17th Century Almshouses Catered for the Crippled, Sick and Insane

Updated: 3 days ago

Long before social housing became a responsibility of the state, it was almshouses that provided a home for the most vulnerable members of society. An almshouse is charitable housing provided to people in a parish or community. They were usually targeted at the poor and often catering for one’s previous employment, or their widows. In most cases, they supported the elderly who could no longer pay rent and were generally maintained by a charity of trustees. Inhabitants or inmates as they were referred to, included the crippled, the sick, the insane, blind and at times unmarried mothers with their babies, people with chronic disease, short term prisoners and out of work prostitutes.

Almshouses were originally formed as extensions of the church system and were later taken over by charitable foundations, local officials and authorities. The history of almshouses dates to medieval times when religious orders cared for the poor under the pauper’s Act. Originally called bede houses, the oldest still in existence is thought to be the Hospital of St Oswald in Worcester founded in 990. It was during the late sixteenth century that the medieval craft guilds founded many almshouses to provide care for the “elderly decayed” members in their declining years.

Benefactors of almshouses came from all walks of life including Kings and Queens, Archbishops and clergy, the aristocracy, merchants and liverymen. Undoubtedly, many benefactors were driven by conscience and the needs of their fellow men, and perhaps a less charitable explanation was the possibility of securing their own salvation.

There was an almost constant need for more money, and poor taxes were never enough to cover expenses. To dispense with the poor while simultaneously raising money, almshouses could engage in bonding out children. This involved indenturing children and even young adults to paying members of the community, who in return agreed to teach their charges useful skills and in some cases to educate them to some degree. This system had unlimited potential for abuse and sorrow. Children could easily be forcibly removed from their parents who would never see them again. In fact, almshouse authorities preferred to place children far from their homes to discourage runaways and to keep disgruntled parents from complaining about the condition in which their children were kept.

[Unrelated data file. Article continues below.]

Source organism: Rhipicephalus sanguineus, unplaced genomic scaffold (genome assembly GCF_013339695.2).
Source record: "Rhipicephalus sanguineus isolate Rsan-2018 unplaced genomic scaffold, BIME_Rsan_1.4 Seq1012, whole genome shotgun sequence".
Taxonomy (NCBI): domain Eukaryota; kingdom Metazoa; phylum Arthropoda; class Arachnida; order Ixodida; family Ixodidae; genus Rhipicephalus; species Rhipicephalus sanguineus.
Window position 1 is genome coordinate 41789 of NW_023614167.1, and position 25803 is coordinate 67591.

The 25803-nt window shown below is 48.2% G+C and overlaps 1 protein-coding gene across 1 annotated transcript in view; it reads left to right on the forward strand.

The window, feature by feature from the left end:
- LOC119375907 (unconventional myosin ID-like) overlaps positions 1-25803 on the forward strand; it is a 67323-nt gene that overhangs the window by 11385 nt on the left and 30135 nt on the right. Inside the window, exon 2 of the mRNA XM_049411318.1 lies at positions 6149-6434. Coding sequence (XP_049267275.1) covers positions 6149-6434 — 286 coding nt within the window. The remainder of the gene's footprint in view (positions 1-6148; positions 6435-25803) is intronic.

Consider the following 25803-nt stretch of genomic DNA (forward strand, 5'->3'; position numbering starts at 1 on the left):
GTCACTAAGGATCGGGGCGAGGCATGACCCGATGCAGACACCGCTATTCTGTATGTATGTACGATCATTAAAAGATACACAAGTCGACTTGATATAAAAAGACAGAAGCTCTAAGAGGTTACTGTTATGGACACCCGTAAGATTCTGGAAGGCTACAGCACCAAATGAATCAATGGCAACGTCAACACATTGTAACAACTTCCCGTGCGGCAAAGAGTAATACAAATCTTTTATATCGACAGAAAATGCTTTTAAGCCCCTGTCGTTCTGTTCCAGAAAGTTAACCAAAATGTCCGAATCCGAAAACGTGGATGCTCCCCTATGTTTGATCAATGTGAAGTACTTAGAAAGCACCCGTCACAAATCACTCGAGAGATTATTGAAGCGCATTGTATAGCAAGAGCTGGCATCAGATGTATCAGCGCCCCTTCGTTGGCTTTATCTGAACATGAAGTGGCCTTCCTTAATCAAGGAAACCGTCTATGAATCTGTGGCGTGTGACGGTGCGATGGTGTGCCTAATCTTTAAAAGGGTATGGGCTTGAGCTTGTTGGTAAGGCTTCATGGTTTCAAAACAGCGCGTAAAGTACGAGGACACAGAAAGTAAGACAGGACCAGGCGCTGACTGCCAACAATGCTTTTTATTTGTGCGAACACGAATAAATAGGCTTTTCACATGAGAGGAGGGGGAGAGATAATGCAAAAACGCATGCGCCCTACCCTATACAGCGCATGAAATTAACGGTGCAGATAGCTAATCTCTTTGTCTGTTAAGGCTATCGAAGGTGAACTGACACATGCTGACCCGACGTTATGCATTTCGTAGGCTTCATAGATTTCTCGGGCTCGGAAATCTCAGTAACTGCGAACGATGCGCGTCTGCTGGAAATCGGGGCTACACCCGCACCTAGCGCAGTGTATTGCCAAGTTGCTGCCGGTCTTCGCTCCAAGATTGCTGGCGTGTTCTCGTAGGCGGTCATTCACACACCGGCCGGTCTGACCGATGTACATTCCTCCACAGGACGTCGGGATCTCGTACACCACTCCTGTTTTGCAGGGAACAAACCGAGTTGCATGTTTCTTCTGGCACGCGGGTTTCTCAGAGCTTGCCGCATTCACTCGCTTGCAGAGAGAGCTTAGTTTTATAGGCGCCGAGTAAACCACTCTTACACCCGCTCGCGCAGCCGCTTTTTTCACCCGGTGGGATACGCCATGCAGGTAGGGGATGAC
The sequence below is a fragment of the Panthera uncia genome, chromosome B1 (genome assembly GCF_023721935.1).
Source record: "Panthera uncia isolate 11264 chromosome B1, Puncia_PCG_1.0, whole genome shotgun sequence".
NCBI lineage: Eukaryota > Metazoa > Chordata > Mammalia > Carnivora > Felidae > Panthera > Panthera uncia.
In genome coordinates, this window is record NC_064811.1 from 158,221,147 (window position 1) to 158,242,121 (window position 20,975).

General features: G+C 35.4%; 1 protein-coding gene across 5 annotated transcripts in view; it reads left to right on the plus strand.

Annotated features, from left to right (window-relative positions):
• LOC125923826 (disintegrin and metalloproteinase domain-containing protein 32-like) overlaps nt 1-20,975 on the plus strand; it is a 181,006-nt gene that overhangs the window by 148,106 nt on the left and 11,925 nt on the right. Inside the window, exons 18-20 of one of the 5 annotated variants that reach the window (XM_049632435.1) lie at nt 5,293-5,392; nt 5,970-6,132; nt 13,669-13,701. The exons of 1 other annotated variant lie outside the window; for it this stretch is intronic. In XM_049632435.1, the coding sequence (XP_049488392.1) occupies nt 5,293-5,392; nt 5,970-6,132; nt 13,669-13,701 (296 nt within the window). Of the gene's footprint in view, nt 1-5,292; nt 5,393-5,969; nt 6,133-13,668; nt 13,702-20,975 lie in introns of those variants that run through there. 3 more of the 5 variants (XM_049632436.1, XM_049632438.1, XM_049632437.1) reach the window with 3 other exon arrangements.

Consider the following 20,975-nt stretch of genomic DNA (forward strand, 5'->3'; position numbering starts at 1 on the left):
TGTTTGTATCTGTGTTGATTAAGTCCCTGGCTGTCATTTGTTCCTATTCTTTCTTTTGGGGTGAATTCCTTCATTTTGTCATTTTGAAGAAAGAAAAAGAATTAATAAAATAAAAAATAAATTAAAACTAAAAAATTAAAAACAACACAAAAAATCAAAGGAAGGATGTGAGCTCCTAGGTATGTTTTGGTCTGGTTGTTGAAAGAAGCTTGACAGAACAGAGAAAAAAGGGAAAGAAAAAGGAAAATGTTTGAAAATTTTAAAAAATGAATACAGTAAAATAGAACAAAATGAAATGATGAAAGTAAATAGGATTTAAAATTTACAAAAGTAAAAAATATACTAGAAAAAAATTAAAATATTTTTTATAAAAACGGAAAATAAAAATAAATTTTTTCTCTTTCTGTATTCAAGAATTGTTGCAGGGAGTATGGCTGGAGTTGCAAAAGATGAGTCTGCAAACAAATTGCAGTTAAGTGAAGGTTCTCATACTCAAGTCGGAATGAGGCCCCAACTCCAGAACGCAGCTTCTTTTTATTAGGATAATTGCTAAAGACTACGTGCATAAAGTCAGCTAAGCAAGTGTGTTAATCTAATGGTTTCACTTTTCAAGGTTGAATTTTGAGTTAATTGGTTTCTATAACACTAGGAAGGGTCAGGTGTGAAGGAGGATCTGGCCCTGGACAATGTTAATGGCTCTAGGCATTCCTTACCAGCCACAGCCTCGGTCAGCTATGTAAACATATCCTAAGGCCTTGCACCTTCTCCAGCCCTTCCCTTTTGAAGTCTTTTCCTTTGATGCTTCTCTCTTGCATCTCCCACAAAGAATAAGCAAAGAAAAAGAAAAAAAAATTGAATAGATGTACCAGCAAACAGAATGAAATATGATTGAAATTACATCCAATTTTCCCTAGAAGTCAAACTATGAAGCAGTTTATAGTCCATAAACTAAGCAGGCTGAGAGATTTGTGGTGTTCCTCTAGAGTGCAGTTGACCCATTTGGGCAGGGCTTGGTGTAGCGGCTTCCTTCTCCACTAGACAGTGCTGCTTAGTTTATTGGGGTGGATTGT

Some almshouses contained up to two hundred beds and dining rooms with up to fifty people in each. A matron would delegate work to the inmates which could include domestic duties and possibly gardening or tending to livestock in country areas. There were meals to prepare, lawns to mow and cleaning to be carried out depending on the capability of the inmates.

Most almshouses had rules regarding waking up, going to bed and general behaviour and any inmate found breaking them could be punished with the loss of privileges or in some cases a bread and water diet. Under no circumstances could inmates leave except with permission from the Superintendent.

Paul Rushworth-Brown is the author of three novels:

Skulduggery- An exciting, mysterious, fictional and historically accurate adventure pulls no punches about the life and hardships of peasant farmers living on the moors of Yorkshire in 1590.

"Was excellent reading . I intended to read it over the next week but once I started I could NOT put it down . Really enjoyed it !"

Winter of Red- Come on this historic journey, which twists, turns and surprises until the very end. If you like history, adventure and intrigue with a dash of spirited love, then you will be engrossed by this tale of a peasant family unexpectedly getting caught up in the ravages of the English Civil War in 1642.

"A fictional, historical novel about a loving peasant family caught up in a 1642 shocking Civil War. Humour, romance, adventure and excitement are here to enjoy. A great story.

"Dream of Courage- Soon to be released!

The much anticipated story of the Rushworth family and their journey out of poverty.

King Charles has been executed and England becomes a Republic under the leadership of Oliver Cromwell. Highwaymen, thief-takers, pirates and broggers tell

the story in this mysterious and bone chilling historical thriller.

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Times were tough in 1603, and there were shenanigans and skulduggery committed by locals and outsiders alike...

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Novels by Paul Rushworth-Brown


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